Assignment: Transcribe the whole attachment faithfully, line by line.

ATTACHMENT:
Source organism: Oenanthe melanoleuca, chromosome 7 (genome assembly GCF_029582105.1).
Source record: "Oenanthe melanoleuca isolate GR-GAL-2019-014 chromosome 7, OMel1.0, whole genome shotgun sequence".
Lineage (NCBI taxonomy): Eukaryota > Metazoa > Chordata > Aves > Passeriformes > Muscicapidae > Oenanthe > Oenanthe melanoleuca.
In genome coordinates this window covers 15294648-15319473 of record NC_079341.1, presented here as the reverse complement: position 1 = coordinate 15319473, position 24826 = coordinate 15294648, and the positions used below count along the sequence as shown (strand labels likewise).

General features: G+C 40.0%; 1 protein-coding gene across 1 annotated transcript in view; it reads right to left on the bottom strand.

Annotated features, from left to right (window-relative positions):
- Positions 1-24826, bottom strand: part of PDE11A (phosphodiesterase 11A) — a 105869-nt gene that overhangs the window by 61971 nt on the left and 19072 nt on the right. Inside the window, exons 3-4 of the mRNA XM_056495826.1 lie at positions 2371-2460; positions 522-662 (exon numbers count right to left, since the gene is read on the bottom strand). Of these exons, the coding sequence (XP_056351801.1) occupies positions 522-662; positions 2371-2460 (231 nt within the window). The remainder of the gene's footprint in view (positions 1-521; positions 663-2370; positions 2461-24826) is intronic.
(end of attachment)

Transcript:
Source organism: Oenanthe melanoleuca, chromosome 7 (genome assembly GCF_029582105.1).
Source record: "Oenanthe melanoleuca isolate GR-GAL-2019-014 chromosome 7, OMel1.0, whole genome shotgun sequence".
Lineage (NCBI taxonomy): Eukaryota > Metazoa > Chordata > Aves > Passeriformes > Muscicapidae > Oenanthe > Oenanthe melanoleuca.
In genome coordinates this window covers 15294648-15319473 of record NC_079341.1, presented here as the reverse complement: position 1 = coordinate 15319473, position 24826 = coordinate 15294648, and the positions used below count along the sequence as shown (strand labels likewise).

General features: G+C 40.0%; 1 protein-coding gene across 1 annotated transcript in view; it reads right to left on the bottom strand.

Annotated features, from left to right (window-relative positions):
- Positions 1-24826, bottom strand: part of PDE11A (phosphodiesterase 11A) — a 105869-nt gene that overhangs the window by 61971 nt on the left and 19072 nt on the right. Inside the window, exons 3-4 of the mRNA XM_056495826.1 lie at positions 2371-2460; positions 522-662 (exon numbers count right to left, since the gene is read on the bottom strand). Of these exons, the coding sequence (XP_056351801.1) occupies positions 522-662; positions 2371-2460 (231 nt within the window). The remainder of the gene's footprint in view (positions 1-521; positions 663-2370; positions 2461-24826) is intronic.